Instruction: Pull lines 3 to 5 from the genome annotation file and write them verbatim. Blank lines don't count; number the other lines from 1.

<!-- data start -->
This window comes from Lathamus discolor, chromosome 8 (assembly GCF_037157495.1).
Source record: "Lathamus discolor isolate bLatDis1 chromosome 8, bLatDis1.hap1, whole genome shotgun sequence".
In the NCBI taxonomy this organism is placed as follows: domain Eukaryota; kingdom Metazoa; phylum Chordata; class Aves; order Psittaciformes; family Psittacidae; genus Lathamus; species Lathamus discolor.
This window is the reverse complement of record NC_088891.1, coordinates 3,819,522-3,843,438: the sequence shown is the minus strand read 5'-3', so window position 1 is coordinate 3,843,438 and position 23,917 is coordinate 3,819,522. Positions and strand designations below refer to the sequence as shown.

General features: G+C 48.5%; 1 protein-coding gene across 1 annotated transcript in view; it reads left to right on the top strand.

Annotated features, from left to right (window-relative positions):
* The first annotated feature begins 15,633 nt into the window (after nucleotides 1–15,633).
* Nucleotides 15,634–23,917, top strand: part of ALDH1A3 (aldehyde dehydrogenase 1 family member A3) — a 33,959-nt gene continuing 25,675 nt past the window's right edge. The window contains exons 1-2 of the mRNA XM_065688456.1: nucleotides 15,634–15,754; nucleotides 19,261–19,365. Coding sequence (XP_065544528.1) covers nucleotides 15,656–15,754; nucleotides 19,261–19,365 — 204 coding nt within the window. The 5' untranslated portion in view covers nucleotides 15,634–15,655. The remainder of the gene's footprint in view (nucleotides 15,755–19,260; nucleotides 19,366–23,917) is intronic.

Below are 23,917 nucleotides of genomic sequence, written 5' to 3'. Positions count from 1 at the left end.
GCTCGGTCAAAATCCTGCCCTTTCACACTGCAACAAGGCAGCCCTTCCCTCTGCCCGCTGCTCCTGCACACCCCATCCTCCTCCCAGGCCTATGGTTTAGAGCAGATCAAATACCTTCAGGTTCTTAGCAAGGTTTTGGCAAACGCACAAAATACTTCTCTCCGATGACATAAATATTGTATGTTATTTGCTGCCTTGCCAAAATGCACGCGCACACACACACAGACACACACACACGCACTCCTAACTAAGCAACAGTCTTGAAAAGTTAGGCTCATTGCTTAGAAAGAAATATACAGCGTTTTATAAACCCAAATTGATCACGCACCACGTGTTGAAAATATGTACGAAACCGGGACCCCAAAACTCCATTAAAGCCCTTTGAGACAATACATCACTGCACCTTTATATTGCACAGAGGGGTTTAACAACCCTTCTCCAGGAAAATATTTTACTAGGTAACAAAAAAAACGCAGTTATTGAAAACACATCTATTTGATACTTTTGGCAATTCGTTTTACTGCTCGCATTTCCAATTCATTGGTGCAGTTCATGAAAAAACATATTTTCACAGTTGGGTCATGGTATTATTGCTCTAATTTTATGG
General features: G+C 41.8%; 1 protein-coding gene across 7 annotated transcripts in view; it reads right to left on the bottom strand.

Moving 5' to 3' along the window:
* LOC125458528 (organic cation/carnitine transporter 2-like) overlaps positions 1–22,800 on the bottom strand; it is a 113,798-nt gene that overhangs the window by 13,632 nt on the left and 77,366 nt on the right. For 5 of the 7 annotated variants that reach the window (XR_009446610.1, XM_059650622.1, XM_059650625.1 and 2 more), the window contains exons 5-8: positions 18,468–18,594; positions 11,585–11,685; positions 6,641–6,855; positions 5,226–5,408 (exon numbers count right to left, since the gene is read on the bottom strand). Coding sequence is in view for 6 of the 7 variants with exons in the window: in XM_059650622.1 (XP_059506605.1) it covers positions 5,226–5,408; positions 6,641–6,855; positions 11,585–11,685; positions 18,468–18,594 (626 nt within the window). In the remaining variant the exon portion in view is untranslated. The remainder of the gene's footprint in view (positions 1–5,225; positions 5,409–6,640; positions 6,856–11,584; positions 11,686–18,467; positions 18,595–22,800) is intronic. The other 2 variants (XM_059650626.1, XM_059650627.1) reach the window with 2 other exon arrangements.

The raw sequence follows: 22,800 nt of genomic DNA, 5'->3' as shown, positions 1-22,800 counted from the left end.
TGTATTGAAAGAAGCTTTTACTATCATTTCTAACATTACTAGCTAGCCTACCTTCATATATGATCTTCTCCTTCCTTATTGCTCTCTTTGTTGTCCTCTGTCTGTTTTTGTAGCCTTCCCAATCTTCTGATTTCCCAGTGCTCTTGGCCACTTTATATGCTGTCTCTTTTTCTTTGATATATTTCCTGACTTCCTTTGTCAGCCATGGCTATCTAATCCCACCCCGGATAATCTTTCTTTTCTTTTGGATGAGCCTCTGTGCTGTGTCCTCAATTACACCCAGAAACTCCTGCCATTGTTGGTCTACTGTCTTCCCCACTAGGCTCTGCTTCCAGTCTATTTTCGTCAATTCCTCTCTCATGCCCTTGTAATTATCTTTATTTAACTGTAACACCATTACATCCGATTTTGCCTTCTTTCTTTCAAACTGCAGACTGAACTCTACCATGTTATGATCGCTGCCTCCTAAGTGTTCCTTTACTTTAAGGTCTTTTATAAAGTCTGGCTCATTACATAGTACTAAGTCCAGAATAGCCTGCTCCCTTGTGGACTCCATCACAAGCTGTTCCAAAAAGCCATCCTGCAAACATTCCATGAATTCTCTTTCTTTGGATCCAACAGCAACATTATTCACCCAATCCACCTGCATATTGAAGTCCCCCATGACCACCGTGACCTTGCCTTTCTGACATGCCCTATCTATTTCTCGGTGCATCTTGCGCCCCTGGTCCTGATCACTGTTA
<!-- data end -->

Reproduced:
In the NCBI taxonomy this organism is placed as follows: domain Eukaryota; kingdom Metazoa; phylum Chordata; class Aves; order Psittaciformes; family Psittacidae; genus Lathamus; species Lathamus discolor.
This window is the reverse complement of record NC_088891.1, coordinates 3,819,522-3,843,438: the sequence shown is the minus strand read 5'-3', so window position 1 is coordinate 3,843,438 and position 23,917 is coordinate 3,819,522. Positions and strand designations below refer to the sequence as shown.

General features: G+C 48.5%; 1 protein-coding gene across 1 annotated transcript in view; it reads left to right on the top strand.